Podcasting 101 - What business category is a podcast?

Category: business | Last Updated: Aug 7, 2023
Software engineer, finance nerd, AI enthusiast, and the creator of Web Disrupt.

What business category is a podcast?

Podcasts can fall under several business categories, such as Media and Entertainment, Advertising, Education, News and Journalism, E-commerce, or Subscription Service. Most of the time, they end up being a combination of the Podcast categories.

Podcasts: More Than Just Talk

Remember when you thought that podcasting was merely for entertainment? Well, times have changed, my friend! From hilarious comedy sketches to thought-provoking educational lessons, the world of podcasting is vast and diverse. Let's explore each business category, shall we?

Podcast Categories

1. Media and Entertainment Podcasts

Think of the times you've laughed, cried, or had an epic facepalm moment. Yep, that's the magic of Media and Entertainment podcasts. They're like the Netflix of the audio world but without the binge-watch guilt. The entertainment industry of live content is now composed of a hybrid of YouTube and podcasting.

Examples of Entertainment podcasts:

  • “The Joe Rogan Experience”: With a mix of comedians, actors, and thought leaders, this podcast is pure entertainment. It's like having a backstage pass to a celebrity hangout.

  • “Welcome to Night Vale”: A fictional radio show from a mysterious town where every conspiracy theory is true. It entertains through bizarre narratives and quirky humor.

  • “Lore”: Folklore tales and dark historical events are retold in this chilling podcast.

  • “The Misfits Podcast”: A group of friends discuss ridiculous stories and life experiences.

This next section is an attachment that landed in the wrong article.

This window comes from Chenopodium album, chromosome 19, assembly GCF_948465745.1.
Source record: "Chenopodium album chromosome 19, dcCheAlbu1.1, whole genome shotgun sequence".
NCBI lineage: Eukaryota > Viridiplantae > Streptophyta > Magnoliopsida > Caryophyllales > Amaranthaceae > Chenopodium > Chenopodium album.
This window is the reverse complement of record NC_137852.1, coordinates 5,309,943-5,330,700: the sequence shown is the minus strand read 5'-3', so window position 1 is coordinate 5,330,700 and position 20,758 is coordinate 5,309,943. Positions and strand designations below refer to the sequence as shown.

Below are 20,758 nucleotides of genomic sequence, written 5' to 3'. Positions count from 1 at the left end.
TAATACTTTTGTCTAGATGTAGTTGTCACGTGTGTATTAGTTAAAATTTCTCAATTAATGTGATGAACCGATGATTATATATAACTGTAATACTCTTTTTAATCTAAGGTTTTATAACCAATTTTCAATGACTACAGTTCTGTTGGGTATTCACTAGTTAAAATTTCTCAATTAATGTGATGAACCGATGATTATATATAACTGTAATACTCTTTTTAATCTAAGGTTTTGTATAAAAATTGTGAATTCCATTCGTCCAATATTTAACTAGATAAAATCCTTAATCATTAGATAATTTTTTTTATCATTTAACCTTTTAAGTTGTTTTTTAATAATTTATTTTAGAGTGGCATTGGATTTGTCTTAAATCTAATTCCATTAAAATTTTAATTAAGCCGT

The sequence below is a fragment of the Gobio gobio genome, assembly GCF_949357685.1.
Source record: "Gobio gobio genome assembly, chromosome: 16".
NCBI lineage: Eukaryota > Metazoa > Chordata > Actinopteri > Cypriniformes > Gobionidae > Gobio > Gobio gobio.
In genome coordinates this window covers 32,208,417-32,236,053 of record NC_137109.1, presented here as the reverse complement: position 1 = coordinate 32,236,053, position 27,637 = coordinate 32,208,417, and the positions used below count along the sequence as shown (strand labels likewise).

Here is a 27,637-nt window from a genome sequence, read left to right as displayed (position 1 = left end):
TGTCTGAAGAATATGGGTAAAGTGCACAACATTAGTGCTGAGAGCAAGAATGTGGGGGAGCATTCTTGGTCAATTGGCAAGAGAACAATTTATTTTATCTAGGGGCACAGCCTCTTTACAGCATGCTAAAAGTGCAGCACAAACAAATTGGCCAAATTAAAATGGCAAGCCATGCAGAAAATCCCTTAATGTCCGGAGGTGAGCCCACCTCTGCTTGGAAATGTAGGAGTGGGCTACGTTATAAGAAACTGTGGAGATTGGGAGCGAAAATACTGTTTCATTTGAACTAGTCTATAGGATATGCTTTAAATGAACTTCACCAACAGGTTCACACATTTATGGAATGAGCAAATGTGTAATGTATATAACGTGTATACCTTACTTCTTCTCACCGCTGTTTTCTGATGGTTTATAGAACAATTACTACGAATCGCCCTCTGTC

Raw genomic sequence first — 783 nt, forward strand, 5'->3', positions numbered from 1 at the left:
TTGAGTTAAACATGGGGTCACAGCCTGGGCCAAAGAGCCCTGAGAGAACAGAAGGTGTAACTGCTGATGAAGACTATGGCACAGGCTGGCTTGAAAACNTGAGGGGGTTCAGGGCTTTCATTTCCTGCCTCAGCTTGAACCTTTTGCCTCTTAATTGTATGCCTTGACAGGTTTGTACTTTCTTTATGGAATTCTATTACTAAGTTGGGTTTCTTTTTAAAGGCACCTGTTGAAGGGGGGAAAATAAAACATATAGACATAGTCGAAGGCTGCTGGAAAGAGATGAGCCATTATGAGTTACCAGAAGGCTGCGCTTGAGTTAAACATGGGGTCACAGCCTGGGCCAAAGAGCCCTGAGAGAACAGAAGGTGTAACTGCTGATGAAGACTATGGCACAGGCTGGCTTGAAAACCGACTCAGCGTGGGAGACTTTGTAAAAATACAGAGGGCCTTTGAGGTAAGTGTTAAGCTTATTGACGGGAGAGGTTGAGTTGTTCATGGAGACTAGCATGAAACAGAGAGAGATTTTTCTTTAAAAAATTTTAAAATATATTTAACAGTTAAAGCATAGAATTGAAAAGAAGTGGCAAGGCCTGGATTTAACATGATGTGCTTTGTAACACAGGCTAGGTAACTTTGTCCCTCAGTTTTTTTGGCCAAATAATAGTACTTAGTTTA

• “How Did This Get Made?”: A comic critique of movies.

  • “Comedy Bang Bang”: A blend of interviews and comedic sketches.

Why this podcast classification?

This category includes podcasts that primarily entertain, with content ranging from stand-up comedy to true crime stories. They may inform like other podcasts, but entertainment remains the primary goal.

2. Advertising Podcasts

"Today's episode is brought to you by…" Sound familiar? When those catchy jingles and irresistible offers pop up, you're in Advertising podcast territory. Cha-ching!

Examples of advertising podcasts:

  • Branded podcasts like “The Message” by GE: While entertaining, this sci-fi podcast is crafted to promote GE’s technological innovations subtly.

  • Various episodes with product placements: Ever heard an episode where the host casually mentions a brand? That’s likely an advertising play.

  • “DTR - The Official Tinder Podcast”: Produced by Tinder, this podcast dives into the modern dating world.

  • “The Sauce” by McDonald's: McDonald's tackles the mystery of a missing dipping sauce.

  • “The Secret to Victory by Gatorade”: High-profile athletes discuss their most crushing defeats.

  • “Eater Upsell”: While primarily food-based, it often features sponsored content from the culinary world.

Why this podcast classification?

This category includes podcasts that are content focused while possibly entertaining or informative and are tailored to promote a product, service, or brand.

3. Education Podcasts

Fact: Bananas are berries, but strawberries aren't! Wait, what? Yes, that's the intriguing information you'll find in Education podcasts. It is fun tuning in to learn something new every day.